Values in parentheses indicate percentage values.
Fisher's exact test
Lymph nodes were considered as tumor positive if tumor was found at presentation or within the first 2 years of follow-up.
Median follow-up was 95 months (range 12–492). The cumulative probabilities for disease-specific survival by high-risk HPV status are presented in Figure 1. There was a significant difference in 5-year disease-specific survival between the high-risk HPV-positive and negative group: 92 vs. 78% (p = 0.03, log-rank test). In the high-risk HPV-positive group, 3 (2 HPV-16 and 1 HPV-58) of the 50 patients died of penile cancer versus 24 of 121 patients with a high-risk HPV-negative tumor (Fisher's exact: p = 0.02).
Table II shows univariate 5-year disease-specific survival rates according to clinical and pathological variables. The status of the lymph nodes was the strongest predictor followed by tumor stage and HPV status. Using a Cox proportional hazard model to control for the other prognostic variables, lymph node status again turned out to be the strongest independent predictive factor of disease-specific survival, followed by HPV status, pathological T classification and vascular invasion (Table III).
Table II. 5-Years Disease-Specific Survival Rates According to Clinical and Pathological Variables: Univariate Analysis
No. of patients
5 years (95%CI) disease-specific survival (%)
Lymph node status considered as tumor positive if tumor positive lymph nodes were found at presentation or within the first 2 years of follow-up.
Hazard ratio adjusted for all other variables as listed in Table II.
To our knowledge, the present report describes the most extensive study on HPV DNA presence in penile SCC. We realize that the use of formalin-fixed material in this study may have resulted in a slight underestimation of the actual high-risk HPV prevalence. However, the predominant histotype of the penile SCC analyzed, namely not-otherwise-specified penile SCCs (sometimes also referred to as keratinizing SCC), revealed a high-risk HPV prevalence rate (i.e., 31%) that was in the same range as found in a previous study using a more sensitive PCR assay.4 This together with the fact that exactly the same high-risk HPV prevalence was observed in the paired frozen and formalin-fixed specimens of the 53 subjects of which both specimens have been tested by the same GP5+/6+-PCR assay5 suggests that the use of formalin-fixed specimens in this study has only a minor influence on the disease-specific survival data.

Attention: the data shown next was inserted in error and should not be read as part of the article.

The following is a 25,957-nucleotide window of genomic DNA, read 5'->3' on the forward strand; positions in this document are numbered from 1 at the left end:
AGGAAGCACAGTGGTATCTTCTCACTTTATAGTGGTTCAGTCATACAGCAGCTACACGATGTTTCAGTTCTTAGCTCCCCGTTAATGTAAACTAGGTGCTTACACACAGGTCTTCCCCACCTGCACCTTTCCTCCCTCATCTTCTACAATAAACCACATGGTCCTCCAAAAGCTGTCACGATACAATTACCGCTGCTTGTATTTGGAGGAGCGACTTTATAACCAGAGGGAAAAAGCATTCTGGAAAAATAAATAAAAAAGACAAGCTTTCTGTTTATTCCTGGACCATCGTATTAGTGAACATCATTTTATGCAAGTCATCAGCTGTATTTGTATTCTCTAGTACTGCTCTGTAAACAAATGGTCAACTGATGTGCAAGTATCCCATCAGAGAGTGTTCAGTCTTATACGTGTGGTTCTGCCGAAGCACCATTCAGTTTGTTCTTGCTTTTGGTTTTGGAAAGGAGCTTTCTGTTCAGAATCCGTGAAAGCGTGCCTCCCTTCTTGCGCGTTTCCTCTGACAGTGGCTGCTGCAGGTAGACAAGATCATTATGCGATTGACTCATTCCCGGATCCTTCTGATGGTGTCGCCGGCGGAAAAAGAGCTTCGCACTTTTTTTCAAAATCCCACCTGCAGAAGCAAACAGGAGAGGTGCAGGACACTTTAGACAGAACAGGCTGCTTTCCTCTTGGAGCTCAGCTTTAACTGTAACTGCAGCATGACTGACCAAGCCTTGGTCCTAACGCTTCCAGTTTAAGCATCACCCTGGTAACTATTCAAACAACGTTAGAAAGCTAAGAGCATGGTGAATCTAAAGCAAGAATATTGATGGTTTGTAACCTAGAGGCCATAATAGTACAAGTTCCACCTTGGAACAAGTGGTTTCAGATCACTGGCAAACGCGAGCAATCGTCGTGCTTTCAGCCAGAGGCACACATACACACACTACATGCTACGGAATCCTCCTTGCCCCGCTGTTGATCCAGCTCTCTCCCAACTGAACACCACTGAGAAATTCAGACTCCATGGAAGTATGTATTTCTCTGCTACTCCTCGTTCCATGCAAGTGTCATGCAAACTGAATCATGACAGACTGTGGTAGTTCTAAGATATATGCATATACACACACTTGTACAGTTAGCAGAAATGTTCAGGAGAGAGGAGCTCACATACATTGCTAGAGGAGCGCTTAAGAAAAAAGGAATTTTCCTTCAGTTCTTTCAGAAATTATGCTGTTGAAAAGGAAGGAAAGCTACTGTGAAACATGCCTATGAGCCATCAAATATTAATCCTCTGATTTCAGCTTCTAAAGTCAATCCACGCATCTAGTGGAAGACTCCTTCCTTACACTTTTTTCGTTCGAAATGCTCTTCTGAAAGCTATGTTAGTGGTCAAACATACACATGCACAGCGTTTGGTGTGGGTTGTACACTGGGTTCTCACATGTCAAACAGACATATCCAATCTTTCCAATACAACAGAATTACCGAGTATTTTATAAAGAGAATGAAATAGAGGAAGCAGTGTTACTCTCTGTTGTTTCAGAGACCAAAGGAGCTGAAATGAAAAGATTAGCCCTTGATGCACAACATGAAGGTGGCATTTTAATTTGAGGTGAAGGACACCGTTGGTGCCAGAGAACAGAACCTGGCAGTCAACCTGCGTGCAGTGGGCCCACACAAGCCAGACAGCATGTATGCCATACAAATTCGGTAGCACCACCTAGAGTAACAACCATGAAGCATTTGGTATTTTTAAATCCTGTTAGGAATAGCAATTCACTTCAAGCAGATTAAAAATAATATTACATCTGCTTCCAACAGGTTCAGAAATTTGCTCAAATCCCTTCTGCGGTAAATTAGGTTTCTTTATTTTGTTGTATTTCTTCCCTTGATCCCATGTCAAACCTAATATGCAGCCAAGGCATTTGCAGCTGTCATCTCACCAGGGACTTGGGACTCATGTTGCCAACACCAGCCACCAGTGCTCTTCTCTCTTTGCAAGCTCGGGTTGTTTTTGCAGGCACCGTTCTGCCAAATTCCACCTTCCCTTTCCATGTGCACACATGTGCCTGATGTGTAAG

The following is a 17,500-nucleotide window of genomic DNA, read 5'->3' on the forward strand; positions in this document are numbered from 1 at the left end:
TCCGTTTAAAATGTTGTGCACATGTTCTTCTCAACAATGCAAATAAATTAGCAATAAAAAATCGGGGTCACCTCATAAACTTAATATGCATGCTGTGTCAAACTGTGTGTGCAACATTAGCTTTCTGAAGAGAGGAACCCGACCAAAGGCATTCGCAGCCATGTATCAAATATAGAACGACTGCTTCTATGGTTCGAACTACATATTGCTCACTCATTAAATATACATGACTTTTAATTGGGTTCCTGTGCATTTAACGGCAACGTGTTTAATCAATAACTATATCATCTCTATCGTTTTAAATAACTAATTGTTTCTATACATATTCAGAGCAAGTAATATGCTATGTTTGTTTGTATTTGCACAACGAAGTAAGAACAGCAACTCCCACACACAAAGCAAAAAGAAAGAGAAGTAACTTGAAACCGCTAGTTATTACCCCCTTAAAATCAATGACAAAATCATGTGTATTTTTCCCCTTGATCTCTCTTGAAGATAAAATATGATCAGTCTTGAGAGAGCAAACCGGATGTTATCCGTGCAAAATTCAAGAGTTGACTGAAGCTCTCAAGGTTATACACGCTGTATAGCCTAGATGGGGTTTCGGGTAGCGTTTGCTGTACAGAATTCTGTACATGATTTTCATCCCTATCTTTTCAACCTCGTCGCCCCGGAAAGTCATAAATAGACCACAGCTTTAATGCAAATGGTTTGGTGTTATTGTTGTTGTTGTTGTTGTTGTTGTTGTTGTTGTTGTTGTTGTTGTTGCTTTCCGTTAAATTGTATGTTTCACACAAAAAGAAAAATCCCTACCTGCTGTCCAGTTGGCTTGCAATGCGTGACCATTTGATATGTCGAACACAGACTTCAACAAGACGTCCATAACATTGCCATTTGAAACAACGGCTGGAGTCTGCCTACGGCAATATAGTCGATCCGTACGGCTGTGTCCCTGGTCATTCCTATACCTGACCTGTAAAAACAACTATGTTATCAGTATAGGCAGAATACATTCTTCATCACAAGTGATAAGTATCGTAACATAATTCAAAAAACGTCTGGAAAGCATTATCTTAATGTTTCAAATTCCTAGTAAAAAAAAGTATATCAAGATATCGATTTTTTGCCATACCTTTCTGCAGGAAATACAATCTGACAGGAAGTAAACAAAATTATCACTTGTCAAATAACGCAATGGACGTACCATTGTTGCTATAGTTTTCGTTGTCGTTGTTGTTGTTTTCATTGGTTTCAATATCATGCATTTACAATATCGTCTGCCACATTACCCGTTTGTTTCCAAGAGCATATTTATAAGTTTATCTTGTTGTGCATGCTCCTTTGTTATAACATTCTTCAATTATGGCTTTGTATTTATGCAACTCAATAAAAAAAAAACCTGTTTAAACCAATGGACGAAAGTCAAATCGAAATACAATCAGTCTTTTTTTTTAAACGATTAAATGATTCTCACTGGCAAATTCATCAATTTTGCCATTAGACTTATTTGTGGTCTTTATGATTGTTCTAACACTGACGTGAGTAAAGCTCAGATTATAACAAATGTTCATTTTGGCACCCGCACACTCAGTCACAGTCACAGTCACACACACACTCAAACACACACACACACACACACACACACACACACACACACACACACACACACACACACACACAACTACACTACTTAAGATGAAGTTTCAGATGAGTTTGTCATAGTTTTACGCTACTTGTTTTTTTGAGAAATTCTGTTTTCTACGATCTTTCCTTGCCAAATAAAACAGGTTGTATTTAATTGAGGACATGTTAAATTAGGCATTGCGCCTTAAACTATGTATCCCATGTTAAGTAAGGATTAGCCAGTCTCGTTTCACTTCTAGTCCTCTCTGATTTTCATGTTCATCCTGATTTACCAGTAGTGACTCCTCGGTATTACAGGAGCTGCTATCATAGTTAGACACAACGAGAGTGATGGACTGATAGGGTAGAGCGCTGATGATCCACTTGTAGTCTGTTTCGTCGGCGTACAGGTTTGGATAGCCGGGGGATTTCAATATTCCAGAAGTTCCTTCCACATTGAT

The most common viral type in penile carcinoma was HPV 16, which was detected in 76% of high-risk HPV-positive cancers. This result is more or less similar to those reported by other investigators, in which HPV 16 was found in 65–74% of HPV-positive tumors.2, 4, 25, 26 In this study, presence of a sclerosing morphea-like growth pattern of the primary tumor is significantly associated with HPV-negative tumors. This is an observation that has not been described before in the literature. Bezerra et al. found that HPV-positive penile carcinomas had less lymphatic embolization.16 Gregoire et al. observed that HPV DNA was detected significantly more often in penile carcinomas exhibiting a more vertical growth pattern and in histologically defined high-grade tumors.27
The current analysis suggests a survival benefit for penile cancer patients in whom high-risk HPV DNA was present in the primary tumor compared with patients in whom no high-risk HPV DNA could be detected. Although historical control analysis is not ideal to compare survival, because of potential time-related changes in various characteristics, the benefit could not be explained by differences in patient or primary tumor histopathological characteristics.
In contrast to the established role of HPV as a risk factor, little is known about its prognostic significance in penile SCC. To our knowledge, only 2 reports addressed the relation between HPV and prognosis of penile carcinoma. Both studies, comparing clinical outcome of patients with HPV-positive versus HPV-negative tumors, reported no survival differences.16, 17 These studies, however, were limited by relatively small numbers of patients (29 and 82, respectively). The explanation for the suggested increased risk of death among patients with HPV-negative tumors is unclear, but seems to be independent of currently understood risk factors. In penile carcinoma, the prognostic significance of lymph node invasion on survival has been well established.28, 29 Predictive histopathological features for lymph node metastasis include tumor grade, invasion depth and lymphatic embolization by neoplastic cells.30, 31, 32 Remarkably, HPV status was not related to the risk of lymph node metastases or vascular invasion (Table I). Therefore, the data in this study suggest that high-risk HPV-positive penile tumors comprise a distinct molecular and clinical entity and, although largely speculative, the survival benefit of patients with HPV-positive carcinomas may be owing to a lower degree of gross genetic alterations, as has been previously found in head and neck SCC.19 As an alternative, the presence of virus in penile carcinoma may confer an increased immune surveillance, thereby making the HPV-associated malignancy less aggressive than those without viral epitopes.
In conclusion, patients with penile carcinoma in which high-risk HPV DNA can be detected by GP5+/6+-PCR seem to have an increased disease-specific survival.
We thank P.M. van Diemen for her excellent technical assistance on HPV-testing.